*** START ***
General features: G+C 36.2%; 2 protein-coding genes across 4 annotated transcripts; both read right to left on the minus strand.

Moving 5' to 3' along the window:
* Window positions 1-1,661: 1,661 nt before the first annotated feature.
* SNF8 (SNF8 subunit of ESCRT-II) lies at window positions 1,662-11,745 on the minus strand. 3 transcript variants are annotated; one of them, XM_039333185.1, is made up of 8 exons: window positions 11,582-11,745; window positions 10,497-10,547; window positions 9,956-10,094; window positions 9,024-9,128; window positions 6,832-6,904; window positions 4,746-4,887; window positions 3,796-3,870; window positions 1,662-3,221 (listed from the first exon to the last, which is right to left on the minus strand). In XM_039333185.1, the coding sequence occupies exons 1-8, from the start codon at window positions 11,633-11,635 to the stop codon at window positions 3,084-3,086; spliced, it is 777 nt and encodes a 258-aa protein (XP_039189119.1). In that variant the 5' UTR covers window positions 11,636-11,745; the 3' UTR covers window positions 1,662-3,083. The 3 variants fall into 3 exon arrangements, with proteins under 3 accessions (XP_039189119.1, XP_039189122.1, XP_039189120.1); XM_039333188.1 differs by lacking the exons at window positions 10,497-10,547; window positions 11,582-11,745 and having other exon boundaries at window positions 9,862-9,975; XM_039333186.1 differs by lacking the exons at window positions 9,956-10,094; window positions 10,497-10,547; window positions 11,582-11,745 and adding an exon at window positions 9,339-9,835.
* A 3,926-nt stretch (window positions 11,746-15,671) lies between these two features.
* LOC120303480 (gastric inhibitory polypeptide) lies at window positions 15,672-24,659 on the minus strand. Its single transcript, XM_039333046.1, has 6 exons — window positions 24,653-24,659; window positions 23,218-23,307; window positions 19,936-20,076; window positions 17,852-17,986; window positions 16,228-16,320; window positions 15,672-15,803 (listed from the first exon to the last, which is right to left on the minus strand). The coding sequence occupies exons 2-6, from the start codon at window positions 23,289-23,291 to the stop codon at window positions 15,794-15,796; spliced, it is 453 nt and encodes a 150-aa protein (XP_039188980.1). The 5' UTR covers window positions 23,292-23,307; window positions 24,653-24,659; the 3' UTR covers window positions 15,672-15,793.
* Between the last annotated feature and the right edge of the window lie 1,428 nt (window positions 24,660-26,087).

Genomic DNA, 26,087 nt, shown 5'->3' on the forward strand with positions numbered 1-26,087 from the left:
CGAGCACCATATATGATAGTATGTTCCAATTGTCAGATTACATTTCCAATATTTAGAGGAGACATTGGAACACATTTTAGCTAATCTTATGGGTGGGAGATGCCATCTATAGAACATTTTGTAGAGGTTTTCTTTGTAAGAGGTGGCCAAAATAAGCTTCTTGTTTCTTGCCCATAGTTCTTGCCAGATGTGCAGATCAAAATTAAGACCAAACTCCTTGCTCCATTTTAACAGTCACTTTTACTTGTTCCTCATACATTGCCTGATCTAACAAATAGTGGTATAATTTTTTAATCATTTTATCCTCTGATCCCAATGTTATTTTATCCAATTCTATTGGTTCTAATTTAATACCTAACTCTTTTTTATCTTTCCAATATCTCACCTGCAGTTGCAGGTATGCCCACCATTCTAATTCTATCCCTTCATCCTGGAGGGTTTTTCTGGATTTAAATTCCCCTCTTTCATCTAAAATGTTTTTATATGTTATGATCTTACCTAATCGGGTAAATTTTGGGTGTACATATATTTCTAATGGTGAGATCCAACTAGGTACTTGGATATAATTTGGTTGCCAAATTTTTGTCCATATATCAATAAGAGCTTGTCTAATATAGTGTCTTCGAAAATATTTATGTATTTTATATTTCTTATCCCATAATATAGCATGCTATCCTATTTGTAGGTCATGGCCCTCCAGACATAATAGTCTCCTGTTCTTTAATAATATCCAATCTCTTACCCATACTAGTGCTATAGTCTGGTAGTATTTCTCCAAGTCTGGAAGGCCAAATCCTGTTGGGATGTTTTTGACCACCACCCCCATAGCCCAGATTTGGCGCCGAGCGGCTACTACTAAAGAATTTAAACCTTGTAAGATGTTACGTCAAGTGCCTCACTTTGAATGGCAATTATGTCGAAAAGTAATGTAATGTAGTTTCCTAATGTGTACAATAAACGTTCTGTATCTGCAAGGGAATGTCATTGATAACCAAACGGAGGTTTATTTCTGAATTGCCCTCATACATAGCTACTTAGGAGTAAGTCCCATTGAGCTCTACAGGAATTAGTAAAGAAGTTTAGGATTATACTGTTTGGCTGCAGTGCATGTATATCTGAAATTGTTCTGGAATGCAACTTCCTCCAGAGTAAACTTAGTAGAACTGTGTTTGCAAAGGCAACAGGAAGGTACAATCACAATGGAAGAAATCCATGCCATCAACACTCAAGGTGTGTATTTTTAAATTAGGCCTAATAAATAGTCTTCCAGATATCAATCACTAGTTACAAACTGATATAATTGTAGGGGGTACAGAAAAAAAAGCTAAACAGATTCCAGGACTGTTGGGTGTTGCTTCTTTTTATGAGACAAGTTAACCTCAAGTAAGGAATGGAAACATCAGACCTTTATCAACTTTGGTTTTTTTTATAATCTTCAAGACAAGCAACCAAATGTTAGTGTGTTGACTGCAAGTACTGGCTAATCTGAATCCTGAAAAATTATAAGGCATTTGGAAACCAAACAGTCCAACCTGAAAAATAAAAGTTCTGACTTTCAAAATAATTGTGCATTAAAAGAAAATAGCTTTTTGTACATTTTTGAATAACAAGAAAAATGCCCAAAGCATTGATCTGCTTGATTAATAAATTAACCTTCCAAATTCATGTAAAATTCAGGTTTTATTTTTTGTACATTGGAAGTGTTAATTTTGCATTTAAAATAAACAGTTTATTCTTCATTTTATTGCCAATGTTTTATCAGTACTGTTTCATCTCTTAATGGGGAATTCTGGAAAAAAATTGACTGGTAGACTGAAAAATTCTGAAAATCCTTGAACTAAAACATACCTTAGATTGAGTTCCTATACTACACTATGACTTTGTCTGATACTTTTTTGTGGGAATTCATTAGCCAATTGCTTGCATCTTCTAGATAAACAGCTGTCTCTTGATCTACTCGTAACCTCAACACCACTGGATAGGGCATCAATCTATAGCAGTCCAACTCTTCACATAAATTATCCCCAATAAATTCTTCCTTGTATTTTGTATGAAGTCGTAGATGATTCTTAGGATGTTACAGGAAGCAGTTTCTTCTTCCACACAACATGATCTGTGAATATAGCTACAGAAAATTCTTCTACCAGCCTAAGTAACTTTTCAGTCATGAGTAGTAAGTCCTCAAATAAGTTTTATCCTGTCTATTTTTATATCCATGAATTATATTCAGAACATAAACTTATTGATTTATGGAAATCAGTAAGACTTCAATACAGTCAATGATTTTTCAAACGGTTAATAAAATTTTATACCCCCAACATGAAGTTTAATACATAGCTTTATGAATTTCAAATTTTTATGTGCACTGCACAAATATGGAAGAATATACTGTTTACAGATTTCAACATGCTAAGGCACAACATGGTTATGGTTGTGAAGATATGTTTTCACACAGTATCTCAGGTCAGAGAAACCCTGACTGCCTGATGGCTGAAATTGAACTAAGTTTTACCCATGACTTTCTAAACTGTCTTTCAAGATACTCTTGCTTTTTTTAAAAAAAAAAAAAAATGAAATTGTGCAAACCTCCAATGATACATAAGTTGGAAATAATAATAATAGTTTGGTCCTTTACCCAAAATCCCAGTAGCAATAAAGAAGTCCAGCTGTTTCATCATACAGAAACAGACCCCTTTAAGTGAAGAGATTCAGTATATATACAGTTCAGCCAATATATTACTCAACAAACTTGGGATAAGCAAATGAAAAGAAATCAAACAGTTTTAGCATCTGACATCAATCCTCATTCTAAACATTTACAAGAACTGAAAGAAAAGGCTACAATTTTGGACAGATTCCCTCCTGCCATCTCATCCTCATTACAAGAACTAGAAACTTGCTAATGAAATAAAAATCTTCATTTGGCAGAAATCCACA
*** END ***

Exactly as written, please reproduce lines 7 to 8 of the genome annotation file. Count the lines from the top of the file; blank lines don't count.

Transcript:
* Between the last annotated feature and the right edge of the window lie 1,428 nt (window positions 24,660-26,087).

Genomic DNA, 26,087 nt, shown 5'->3' on the forward strand with positions numbered 1-26,087 from the left: